• isOrtho(MPS A) -> bool

Return true if the MPS has a well-defined orthogonality center that is a single site. This is equivalent to the condition that leftLim()+1 == rightLim()-1, in which case the center site is leftLim()+1.

• orthoCenter(MPS A) -> int

Return the location of the center site (unique site which is the orthogonality center of the MPS). Throws an ITError exception if the orthogonality center is not well defined i.e. if isOrtho()==false.

## Index Methods

• siteInds(MPS A) -> IndexSet

Return an ordered IndexSet of all of the site indices of the MPS.

• siteIndex(MPS A, int j) -> Index

Return the site index of MPS A (the index not shared by the neighboring MPS tensors).

For now, this function assumes open boundary conditions (the first and last MPS tensors only have one neighboring tensor each, the ones after and before them respectively).

• hasSiteInds(MPS A, IndexSet is) -> bool

Returns true if, for all sites j, siteIndex(A,j)==is(j).

• linkInds(MPS A) -> IndexSet

Return an IndexSet containing the link indices of the MPS A. For an MPS with N sites, this returns N-1 indices (for now, this function assumes open boundary conditions).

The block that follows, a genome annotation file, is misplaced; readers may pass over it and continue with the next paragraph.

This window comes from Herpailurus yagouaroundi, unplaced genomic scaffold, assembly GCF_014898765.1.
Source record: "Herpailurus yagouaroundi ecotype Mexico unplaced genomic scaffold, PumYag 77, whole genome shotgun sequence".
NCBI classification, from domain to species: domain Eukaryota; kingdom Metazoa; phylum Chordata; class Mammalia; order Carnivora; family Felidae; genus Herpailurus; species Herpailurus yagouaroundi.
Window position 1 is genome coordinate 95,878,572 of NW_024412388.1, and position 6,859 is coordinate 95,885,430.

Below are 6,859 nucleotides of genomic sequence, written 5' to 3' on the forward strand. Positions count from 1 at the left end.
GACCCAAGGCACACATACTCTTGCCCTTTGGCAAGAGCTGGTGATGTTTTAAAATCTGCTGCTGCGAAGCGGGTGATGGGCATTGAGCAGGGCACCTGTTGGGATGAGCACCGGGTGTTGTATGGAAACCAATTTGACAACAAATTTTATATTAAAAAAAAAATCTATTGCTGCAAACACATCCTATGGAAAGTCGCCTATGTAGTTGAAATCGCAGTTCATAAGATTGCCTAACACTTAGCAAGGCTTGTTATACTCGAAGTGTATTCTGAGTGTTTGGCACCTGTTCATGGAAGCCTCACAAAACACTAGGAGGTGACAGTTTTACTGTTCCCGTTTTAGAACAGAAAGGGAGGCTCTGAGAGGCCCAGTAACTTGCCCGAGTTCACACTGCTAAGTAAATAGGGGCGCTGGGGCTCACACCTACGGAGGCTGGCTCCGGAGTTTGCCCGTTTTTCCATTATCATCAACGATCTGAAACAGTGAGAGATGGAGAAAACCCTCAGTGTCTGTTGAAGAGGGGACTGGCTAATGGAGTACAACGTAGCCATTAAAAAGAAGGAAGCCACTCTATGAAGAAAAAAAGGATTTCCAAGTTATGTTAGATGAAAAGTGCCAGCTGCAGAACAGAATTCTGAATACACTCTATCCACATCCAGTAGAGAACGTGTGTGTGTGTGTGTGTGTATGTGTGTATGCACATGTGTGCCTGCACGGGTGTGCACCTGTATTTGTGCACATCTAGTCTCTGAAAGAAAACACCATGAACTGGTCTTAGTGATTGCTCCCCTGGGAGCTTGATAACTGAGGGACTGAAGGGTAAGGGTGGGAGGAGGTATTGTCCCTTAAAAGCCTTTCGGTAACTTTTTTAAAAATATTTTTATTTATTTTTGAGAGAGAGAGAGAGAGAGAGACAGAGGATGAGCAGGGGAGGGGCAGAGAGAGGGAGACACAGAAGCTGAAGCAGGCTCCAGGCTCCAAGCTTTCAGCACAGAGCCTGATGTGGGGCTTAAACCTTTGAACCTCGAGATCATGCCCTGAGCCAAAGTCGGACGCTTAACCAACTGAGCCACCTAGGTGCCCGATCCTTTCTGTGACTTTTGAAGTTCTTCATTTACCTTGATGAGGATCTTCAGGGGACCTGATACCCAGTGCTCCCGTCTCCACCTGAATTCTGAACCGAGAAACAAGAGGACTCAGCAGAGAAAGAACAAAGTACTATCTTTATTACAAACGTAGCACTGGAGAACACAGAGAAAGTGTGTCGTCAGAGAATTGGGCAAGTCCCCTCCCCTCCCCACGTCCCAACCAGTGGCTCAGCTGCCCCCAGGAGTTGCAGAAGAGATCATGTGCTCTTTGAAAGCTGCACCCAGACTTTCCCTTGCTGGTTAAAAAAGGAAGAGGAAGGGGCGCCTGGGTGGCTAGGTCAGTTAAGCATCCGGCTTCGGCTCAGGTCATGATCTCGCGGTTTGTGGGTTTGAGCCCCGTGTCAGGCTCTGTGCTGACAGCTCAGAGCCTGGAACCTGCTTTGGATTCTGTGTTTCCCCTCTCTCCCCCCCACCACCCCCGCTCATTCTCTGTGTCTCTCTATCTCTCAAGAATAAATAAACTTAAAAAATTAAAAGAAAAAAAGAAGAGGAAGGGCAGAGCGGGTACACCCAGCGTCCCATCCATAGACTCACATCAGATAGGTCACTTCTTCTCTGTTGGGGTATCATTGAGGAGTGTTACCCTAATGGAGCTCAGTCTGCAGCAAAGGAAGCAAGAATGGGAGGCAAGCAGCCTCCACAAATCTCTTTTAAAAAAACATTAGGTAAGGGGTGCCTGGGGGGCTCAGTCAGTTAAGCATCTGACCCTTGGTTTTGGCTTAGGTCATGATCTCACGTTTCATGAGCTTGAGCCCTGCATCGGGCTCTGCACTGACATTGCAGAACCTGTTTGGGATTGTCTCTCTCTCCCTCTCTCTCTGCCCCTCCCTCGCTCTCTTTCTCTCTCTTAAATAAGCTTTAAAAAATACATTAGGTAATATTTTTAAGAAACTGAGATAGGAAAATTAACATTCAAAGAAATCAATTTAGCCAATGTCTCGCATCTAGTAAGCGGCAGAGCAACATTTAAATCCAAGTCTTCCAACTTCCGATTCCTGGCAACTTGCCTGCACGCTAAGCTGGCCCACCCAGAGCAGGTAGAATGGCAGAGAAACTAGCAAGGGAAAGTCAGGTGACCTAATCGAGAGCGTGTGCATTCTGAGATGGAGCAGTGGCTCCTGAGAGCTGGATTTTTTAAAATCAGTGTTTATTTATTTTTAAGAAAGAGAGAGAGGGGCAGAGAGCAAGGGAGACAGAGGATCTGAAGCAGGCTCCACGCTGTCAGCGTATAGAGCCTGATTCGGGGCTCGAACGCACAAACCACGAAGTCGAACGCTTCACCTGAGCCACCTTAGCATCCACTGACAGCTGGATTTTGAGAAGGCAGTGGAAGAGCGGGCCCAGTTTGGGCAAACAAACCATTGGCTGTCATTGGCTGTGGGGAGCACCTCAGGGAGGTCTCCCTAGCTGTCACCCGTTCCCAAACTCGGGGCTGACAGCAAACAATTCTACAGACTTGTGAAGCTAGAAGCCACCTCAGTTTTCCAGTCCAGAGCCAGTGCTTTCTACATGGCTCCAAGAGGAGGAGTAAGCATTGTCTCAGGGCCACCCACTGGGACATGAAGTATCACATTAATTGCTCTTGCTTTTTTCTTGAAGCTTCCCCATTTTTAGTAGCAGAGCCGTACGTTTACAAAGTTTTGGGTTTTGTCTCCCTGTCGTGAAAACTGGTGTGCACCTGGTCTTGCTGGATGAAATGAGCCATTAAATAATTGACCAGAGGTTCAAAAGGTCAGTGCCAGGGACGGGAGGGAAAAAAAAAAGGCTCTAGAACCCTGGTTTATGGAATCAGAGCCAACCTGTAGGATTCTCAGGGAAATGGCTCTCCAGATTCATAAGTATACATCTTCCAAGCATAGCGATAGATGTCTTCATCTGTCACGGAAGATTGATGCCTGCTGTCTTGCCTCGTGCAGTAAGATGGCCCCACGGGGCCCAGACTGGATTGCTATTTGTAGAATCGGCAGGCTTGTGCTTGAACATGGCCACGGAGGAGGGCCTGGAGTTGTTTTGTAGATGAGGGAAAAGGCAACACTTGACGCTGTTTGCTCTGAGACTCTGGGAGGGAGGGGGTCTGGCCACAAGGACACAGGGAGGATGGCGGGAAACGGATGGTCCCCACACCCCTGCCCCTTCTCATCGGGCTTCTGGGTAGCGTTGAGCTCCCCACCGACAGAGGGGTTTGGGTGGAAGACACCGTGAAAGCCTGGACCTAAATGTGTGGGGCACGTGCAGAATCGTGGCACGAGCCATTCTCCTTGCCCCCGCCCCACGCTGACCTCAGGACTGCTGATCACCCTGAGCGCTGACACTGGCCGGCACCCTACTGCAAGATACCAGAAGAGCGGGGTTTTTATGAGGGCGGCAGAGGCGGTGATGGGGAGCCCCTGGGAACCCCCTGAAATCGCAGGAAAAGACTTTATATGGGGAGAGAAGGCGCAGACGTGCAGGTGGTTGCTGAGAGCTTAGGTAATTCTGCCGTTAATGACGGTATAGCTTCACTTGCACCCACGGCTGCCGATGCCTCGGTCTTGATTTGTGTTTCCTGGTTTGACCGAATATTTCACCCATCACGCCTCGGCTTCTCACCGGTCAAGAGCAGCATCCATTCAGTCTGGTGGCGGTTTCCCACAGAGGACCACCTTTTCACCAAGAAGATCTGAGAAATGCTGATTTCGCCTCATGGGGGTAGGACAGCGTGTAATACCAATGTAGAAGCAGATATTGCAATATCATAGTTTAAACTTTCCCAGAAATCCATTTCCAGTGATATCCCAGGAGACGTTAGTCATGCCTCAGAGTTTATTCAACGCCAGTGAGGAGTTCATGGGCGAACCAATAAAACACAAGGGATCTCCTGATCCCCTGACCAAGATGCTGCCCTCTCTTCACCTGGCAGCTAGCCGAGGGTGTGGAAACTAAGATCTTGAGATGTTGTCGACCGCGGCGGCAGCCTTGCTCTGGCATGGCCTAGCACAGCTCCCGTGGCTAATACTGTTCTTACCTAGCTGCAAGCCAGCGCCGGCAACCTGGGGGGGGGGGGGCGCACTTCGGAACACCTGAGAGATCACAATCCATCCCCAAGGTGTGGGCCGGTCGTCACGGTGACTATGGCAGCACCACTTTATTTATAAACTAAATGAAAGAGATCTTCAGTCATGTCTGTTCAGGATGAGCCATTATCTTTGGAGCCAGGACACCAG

• leftLinkIndex(MPS A, int j) -> Index

Return the left link index of the jth tensor of MPS A (the index on MPS tensor A(j) shared with MPS tensor A(j-1)).

• rightLinkIndex(MPS A, int j) -> Index

linkIndex(MPS A, int j) -> Index

Return the right link index of the jth tensor of MPS A (the index on MPS tensor A(j) shared with MPS tensor A(j+1)).

• linkInds(MPS A, int j) -> IndexSet

Return an IndexSet containing the left and right link indices of the MPS tensor A(j).

• .replaceSiteInds(IndexSet is)

replaceSiteInds(MPS A, IndexSet is) -> MPS

Replace all of the site indices of the MPS A with those specified in the IndexSet is.

• .replaceLinkInds(IndexSet is)

replaceLinkInds(MPS A, IndexSet is) -> MPS

Replace all of the link indices of the MPS A with those specified in the IndexSet is (is must have N-1 indices for MPS A with N tensors).

## Modifying MPS Tensors

• .set(int i, ITensor T)

Set the MPS tensor on site i to be the tensor T.

If site i is not the orthogonality center, calling set(i,T) will set leftLim() to i-1 or rightLim() to i+1 depending on whether i comes before or after the center site—this can lead to additional overhead later when calling position(j) to gauge the MPS to a different site.

• .ref(int i) -> ITensor&

Returns a non-const reference (read-write access) to the MPS tensor at site i.

If read-only access is sufficient, use the A(i) method instead of this one because A.ref(i) may be less efficient.

If site i is not the orthogonality center, calling ref(i) will set leftLim() to i-1 or rightLim() to i+1 depending on whether i comes before or after the center site—this can lead to additional overhead later when calling position(j) to gauge the MPS to a different site.

## Modifying and Re-gauging MPS

• .position(int j, Args args = Args::global())